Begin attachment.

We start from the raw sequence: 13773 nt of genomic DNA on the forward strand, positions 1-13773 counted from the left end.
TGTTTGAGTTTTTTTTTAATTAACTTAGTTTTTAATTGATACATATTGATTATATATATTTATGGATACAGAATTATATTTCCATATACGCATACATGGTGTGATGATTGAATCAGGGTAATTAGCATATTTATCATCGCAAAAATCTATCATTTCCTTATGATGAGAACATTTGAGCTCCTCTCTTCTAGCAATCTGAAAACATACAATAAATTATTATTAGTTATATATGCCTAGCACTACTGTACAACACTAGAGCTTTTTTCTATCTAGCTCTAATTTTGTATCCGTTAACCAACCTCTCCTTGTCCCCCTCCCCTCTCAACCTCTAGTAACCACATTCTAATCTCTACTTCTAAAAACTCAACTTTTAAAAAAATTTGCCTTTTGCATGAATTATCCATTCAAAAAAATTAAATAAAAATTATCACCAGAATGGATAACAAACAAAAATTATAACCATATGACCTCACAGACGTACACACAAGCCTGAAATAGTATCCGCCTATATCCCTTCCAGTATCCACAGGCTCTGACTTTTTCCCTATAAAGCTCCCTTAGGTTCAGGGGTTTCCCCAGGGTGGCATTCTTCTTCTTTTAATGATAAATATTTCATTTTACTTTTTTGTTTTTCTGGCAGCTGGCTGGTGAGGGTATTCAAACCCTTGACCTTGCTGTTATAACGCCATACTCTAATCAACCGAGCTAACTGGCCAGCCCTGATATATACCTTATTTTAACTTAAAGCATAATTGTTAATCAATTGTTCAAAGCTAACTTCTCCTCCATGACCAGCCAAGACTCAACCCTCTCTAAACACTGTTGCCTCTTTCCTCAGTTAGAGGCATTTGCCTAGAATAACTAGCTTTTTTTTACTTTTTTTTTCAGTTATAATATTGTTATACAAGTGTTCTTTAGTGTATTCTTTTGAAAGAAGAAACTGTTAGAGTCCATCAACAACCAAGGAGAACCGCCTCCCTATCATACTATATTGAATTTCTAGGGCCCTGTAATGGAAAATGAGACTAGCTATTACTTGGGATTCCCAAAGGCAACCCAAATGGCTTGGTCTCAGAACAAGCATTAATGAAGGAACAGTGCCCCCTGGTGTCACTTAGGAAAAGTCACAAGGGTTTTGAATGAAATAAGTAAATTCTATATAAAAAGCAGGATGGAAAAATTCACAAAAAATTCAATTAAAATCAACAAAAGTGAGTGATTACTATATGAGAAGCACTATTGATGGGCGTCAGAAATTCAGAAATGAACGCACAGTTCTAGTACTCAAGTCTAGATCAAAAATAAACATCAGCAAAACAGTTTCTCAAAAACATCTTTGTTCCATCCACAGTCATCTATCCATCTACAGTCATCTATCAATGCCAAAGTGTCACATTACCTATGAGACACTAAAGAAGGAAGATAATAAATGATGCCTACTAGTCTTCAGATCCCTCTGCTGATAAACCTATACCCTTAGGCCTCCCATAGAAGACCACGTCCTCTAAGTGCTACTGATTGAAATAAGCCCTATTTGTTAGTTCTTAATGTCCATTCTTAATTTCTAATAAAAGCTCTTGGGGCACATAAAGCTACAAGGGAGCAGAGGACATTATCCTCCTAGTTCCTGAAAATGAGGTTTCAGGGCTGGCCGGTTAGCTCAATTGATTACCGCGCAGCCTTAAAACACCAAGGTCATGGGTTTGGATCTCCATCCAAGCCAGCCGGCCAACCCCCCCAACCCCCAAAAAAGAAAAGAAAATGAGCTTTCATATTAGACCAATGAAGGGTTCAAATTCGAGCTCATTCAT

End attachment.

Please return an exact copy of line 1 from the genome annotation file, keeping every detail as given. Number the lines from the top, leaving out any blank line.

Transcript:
We start from the raw sequence: 13773 nt of genomic DNA on the forward strand, positions 1-13773 counted from the left end.